Posted on Oct 10, 2023, 3 p.m.
A recent study from Boston University Chobanian & Avedisian School of Medicine published in the Journal of Lipid Research has revealed that in obesity, LDL cholesterol does not function normally and further increases the risk of cardiovascular disease.
“Our results showed that in obesity, it is not the quantity but the quality of LDL that contributes to disease: “bad cholesterol” becomes worse due to obesity-associated inflammation. As a result, cholesterol delivery is shifted from normal to abnormal, so more cholesterol is retained in the arterial wall, ultimately forming plaques that occlude the blood flow,” explained corresponding author Shobini Jayaraman, Ph.D., a senior research scientist in pharmacology, physiology and biophysics.
Obesity has become an epidemic that is steadily spreading around the world, currently, estimates are that more than 40% of American adults are affected, and more than 9% of the population had severe Class 3 obesity in 2020 (this is the highest designation with a weight of 271+ pounds for a person that is 5’9” tall and a body mass index of 40+).
Obesity is a major risk factor for cardiovascular disease (CVD), diabetes, and certain cancers. Additionally, obesity often involves hyperlipidemia (elevated concentrations of fats/lipids in the blood), hypertension, oxidative stress, chronic inflammation, and diabetes which all have been shown to increase susceptibility to cardiovascular disease.
Nanoparticles called low-density lipoproteins (LDL) transport cholesterol in the blood. In moderation cholesterol is good and it is essential for normal cellular function. However, excess cholesterol can deposit and cause buildup in the arteries causing CVD, thus LDL has been called bad cholesterol.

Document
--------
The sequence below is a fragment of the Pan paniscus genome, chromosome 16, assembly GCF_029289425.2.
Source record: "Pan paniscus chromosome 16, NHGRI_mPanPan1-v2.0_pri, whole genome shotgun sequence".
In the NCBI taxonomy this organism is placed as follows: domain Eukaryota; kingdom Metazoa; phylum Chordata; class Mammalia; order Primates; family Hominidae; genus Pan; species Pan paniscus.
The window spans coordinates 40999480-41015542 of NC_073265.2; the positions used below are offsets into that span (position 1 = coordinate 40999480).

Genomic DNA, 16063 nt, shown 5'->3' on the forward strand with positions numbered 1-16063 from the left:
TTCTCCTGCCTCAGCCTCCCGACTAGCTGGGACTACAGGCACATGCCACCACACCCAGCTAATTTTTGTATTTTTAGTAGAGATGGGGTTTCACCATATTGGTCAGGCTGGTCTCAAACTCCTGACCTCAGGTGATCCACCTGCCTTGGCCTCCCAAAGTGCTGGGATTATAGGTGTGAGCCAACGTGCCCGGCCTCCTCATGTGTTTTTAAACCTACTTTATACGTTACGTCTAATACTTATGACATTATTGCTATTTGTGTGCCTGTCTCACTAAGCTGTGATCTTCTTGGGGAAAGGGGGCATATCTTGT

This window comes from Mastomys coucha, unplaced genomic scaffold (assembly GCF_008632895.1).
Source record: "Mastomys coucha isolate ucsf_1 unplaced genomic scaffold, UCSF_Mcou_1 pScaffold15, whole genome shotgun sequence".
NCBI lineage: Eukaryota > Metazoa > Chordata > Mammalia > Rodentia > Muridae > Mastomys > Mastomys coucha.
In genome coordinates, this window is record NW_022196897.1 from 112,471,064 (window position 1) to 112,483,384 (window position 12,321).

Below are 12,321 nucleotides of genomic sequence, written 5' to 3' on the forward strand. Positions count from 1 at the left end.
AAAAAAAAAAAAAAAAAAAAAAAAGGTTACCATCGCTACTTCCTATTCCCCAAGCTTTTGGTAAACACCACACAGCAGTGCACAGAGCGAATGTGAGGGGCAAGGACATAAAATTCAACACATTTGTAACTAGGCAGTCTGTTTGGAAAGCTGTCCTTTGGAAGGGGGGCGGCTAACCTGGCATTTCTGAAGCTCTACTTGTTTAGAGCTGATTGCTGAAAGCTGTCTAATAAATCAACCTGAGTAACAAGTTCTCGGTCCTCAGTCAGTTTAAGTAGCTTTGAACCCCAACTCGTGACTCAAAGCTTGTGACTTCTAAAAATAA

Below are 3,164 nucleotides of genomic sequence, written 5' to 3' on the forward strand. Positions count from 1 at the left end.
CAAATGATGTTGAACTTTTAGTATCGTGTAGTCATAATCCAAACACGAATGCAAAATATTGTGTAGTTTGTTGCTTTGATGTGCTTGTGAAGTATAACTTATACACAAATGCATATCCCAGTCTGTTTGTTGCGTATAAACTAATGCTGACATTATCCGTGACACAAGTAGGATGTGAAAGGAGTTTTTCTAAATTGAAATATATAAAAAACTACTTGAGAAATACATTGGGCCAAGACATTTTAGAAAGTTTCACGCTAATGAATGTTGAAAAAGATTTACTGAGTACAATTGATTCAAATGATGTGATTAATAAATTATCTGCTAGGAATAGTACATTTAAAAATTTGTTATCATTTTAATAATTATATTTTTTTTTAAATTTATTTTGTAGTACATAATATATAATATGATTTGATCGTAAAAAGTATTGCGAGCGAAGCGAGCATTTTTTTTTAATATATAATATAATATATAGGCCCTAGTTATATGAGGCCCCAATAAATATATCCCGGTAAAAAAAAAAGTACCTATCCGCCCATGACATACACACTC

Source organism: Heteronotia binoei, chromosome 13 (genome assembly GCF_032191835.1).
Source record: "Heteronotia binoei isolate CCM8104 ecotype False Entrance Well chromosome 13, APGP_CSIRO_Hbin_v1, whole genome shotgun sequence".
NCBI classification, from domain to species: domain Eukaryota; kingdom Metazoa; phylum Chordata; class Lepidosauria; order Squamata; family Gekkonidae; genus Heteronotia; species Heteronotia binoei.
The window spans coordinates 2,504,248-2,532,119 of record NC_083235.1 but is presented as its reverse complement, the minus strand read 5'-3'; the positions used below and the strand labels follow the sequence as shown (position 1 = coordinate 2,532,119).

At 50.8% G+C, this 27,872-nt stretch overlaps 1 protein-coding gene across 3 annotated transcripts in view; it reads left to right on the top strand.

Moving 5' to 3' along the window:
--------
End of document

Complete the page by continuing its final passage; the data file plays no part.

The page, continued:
For this study, researchers compared blood lipoproteins from those with severe obesity before bariatric surgery to lipoproteins from a control group of lean healthy subjects for either 6 or 12 months. Next lipoproteins' interactions with three cell receptors important to LDL function were investigated, including the LDL receptor that directs uptake of cholesterol by the cells, and two scavenger receptors that can cause harmful accumulations of cholesterol. Then an assay was designed to quantify lipoprotein interactions with many extracellular matrix components, which included those that can promote harmful retention in the arteries leading to atherosclerosis. Additionally, LDL composition was analyzed using liquid chromatography and other biochemical methods in order to further explore nanoparticle charges and aggregations that influence LDL functions.
According to the researchers, in those with obesity before bariatric surgery, LDL particles were found to have become dysfunctional, and they were less efficient at delivering cholesterol cargo to LDL receptors. To add to this the LDL particles also tended to either preferentially stick to the arterial wall matrix or deliver cholesterol to scavenger receptors. However, during the first year after bariatric surgery, patients lost a significant amount of weight, obesity-induced inflammation subsided, and LDL quality progressively improved 6 and 12 months postoperatively. Despite the improvements, LDL quality did not reach the levels of the lean controls and neither did their BMI. Still, the LDL quality clearly aligned/correlated with the weight loss, and the closer weight was to healthy levels the better quality their LDL was, resulting in a decreased risk of CVD.
“This aberrant behavior stemmed from alterations in LDL biochemical composition induced by obesity-associated inflammation. These harmful changes contributed to increased risk of CVD in patients with obesity,” added Jayaraman.
“Our study shows that LDL quality continues to improve as a patient’s weight normalizes, suggesting that the risk of CVD continues to decline. This is promising not only for patients undergoing bariatric surgery but perhaps for many others who are overweight or obese and use various approaches to weight loss,” said senior author Olga Gursky, Ph.D., professor of pharmacology, physiology, and biophysics at the school.
It was noted that all clinical and some biochemical studies were performed by the Barcelona team led by Dr. Jose Luis Sanchez Quesada, the co-corresponding author of this study.
As with anything you read on the internet, this article should not be construed as medical advice; please talk to your doctor or primary care provider before changing your wellness routine. This article is not intended to provide a medical diagnosis, recommendation, treatment, or endorsement.
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